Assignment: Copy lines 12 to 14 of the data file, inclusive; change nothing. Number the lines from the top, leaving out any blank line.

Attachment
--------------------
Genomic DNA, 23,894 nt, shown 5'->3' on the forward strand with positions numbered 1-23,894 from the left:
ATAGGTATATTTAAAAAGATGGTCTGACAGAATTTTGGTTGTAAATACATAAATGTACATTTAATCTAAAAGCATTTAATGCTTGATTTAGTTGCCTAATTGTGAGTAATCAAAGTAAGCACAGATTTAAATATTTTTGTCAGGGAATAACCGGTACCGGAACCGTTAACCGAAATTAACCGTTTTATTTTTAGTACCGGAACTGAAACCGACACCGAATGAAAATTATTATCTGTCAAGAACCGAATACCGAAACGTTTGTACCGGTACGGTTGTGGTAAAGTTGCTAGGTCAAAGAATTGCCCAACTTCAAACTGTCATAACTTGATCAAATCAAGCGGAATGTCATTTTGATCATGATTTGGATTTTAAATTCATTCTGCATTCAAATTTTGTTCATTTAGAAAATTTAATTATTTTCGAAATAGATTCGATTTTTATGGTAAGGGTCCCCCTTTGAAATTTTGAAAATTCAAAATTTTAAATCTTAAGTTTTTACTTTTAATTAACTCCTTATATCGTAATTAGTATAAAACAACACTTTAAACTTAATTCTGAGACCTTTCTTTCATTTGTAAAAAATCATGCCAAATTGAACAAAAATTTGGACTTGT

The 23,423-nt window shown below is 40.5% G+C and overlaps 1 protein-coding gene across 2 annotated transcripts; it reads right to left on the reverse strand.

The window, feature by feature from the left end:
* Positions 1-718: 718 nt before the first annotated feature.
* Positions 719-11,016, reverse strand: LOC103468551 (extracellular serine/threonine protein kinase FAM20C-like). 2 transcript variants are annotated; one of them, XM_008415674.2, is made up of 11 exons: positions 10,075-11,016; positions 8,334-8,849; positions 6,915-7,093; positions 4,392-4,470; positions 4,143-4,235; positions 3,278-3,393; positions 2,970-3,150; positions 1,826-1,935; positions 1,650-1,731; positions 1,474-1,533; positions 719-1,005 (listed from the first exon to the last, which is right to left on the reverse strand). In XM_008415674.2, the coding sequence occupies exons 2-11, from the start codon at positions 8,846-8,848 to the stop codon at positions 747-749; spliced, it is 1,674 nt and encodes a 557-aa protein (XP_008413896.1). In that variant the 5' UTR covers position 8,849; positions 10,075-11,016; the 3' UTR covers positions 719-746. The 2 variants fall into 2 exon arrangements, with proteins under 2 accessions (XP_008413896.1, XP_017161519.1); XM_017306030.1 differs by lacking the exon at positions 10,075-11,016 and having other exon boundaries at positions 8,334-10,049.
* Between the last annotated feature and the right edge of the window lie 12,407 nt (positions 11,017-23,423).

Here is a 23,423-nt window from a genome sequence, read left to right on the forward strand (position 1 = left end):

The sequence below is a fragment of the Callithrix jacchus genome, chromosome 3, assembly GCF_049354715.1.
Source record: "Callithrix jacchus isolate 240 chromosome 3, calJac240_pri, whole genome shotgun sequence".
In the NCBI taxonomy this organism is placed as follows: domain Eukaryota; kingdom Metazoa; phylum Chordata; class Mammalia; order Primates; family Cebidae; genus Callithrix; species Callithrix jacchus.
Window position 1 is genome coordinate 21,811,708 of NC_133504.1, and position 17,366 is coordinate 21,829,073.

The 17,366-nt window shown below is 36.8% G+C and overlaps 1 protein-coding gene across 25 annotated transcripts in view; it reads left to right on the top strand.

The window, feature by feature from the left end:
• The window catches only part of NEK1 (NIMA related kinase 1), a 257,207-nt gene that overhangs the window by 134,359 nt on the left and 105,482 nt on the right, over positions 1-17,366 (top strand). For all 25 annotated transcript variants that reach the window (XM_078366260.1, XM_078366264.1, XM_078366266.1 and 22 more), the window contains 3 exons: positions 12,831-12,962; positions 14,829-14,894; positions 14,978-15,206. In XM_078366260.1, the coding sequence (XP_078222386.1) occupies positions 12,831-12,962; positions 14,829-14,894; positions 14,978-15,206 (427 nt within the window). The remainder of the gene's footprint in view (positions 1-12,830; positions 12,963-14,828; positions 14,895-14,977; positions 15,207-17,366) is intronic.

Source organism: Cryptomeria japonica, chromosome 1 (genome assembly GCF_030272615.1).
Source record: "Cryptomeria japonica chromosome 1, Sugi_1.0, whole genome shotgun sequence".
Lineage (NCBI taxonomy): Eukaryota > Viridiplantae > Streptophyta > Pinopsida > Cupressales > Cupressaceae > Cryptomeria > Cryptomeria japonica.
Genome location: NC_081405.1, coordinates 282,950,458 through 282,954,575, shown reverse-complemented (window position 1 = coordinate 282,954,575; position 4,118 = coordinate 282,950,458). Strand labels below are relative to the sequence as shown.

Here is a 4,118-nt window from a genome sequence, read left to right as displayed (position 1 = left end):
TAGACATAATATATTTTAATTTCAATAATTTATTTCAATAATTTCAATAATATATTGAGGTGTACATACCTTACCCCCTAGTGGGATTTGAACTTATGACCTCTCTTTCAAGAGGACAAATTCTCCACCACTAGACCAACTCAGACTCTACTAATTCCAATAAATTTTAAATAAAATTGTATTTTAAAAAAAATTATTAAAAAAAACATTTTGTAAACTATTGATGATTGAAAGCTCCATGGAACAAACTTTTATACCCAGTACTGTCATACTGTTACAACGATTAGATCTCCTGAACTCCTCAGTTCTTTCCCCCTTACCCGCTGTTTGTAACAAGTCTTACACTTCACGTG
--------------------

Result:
Window position 1 is genome coordinate 21,811,708 of NC_133504.1, and position 17,366 is coordinate 21,829,073.

The 17,366-nt window shown below is 36.8% G+C and overlaps 1 protein-coding gene across 25 annotated transcripts in view; it reads left to right on the top strand.

The window, feature by feature from the left end: